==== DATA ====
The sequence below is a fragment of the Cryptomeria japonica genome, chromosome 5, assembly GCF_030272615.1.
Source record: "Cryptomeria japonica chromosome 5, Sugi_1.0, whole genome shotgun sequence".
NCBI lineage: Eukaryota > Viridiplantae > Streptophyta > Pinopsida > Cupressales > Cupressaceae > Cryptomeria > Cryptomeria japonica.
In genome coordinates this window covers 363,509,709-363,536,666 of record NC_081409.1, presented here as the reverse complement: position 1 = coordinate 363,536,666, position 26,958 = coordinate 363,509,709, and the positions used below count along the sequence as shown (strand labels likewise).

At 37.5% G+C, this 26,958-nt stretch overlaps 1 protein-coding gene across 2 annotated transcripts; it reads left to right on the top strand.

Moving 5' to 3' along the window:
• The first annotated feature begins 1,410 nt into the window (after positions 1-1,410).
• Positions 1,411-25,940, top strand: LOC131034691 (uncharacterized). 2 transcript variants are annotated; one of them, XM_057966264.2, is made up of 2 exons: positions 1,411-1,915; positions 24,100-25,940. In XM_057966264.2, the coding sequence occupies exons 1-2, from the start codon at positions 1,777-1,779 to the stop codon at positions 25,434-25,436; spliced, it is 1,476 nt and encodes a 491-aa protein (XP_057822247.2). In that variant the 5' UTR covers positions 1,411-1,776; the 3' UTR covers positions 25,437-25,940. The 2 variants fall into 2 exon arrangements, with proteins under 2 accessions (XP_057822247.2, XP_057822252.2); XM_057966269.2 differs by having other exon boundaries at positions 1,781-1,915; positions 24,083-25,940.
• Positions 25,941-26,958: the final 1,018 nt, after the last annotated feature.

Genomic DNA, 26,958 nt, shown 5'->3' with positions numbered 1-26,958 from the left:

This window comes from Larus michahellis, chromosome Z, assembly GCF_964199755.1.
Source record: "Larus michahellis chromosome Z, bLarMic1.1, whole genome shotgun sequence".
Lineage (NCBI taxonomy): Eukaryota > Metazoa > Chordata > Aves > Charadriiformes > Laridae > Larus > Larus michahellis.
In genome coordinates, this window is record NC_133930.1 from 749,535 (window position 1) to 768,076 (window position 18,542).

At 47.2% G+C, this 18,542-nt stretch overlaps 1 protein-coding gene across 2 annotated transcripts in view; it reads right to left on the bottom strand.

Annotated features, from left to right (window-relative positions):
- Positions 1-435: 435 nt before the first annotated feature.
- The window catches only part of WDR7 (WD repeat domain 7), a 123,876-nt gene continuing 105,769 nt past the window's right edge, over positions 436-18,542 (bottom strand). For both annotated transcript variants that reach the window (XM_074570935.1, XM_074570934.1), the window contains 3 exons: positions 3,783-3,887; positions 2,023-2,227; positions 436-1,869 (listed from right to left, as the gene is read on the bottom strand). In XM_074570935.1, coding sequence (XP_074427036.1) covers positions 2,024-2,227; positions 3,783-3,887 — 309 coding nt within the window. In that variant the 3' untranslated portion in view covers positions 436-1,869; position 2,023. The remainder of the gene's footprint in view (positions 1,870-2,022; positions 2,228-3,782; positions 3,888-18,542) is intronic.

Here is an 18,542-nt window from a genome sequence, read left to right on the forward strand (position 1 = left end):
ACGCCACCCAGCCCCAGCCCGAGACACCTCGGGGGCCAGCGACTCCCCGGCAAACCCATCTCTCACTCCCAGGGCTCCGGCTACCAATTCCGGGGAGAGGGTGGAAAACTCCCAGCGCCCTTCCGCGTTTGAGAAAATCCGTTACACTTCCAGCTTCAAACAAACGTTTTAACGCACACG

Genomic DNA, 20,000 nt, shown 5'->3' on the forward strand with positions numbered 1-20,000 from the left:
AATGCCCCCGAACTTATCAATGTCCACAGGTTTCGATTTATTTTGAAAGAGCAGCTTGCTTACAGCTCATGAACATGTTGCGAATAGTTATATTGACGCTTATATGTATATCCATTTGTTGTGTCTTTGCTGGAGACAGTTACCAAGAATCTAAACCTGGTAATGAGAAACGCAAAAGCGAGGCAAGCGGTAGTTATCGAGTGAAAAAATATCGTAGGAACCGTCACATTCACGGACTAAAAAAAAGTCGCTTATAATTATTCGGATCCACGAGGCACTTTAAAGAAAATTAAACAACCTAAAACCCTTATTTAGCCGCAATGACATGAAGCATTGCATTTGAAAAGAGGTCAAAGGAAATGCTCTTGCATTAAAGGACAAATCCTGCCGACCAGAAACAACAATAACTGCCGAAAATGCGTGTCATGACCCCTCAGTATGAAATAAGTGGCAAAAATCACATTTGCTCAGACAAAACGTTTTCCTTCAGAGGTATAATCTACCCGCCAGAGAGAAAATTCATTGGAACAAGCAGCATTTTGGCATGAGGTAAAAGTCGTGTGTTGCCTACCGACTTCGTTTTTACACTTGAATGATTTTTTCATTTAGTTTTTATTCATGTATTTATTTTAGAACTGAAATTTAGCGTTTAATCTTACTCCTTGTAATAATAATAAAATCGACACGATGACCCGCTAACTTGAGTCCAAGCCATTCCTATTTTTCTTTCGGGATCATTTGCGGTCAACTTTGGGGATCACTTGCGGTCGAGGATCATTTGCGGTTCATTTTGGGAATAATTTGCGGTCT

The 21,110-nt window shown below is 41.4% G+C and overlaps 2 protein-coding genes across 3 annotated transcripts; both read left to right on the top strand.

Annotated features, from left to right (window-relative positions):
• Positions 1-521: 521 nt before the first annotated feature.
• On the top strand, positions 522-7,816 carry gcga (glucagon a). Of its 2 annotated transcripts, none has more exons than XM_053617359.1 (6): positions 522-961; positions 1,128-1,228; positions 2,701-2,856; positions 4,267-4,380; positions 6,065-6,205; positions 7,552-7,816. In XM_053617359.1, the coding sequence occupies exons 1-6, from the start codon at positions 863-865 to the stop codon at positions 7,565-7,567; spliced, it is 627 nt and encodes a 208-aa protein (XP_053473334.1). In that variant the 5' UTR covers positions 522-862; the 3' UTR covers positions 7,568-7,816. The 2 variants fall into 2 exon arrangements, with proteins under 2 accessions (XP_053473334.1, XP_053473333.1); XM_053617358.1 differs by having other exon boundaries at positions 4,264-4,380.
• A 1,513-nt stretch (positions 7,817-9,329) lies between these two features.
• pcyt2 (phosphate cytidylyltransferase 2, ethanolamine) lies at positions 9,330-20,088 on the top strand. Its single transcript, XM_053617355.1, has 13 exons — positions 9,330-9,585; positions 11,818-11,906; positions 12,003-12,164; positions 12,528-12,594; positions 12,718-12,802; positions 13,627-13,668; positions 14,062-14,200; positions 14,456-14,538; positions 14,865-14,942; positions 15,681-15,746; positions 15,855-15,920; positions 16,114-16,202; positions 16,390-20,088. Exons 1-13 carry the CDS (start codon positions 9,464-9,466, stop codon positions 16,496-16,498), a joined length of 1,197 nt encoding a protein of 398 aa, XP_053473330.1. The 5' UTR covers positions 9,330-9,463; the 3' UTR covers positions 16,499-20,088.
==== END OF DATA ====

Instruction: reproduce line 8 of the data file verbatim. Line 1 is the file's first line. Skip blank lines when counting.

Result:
• Positions 1,411-25,940, top strand: LOC131034691 (uncharacterized). 2 transcript variants are annotated; one of them, XM_057966264.2, is made up of 2 exons: positions 1,411-1,915; positions 24,100-25,940. In XM_057966264.2, the coding sequence occupies exons 1-2, from the start codon at positions 1,777-1,779 to the stop codon at positions 25,434-25,436; spliced, it is 1,476 nt and encodes a 491-aa protein (XP_057822247.2). In that variant the 5' UTR covers positions 1,411-1,776; the 3' UTR covers positions 25,437-25,940. The 2 variants fall into 2 exon arrangements, with proteins under 2 accessions (XP_057822247.2, XP_057822252.2); XM_057966269.2 differs by having other exon boundaries at positions 1,781-1,915; positions 24,083-25,940.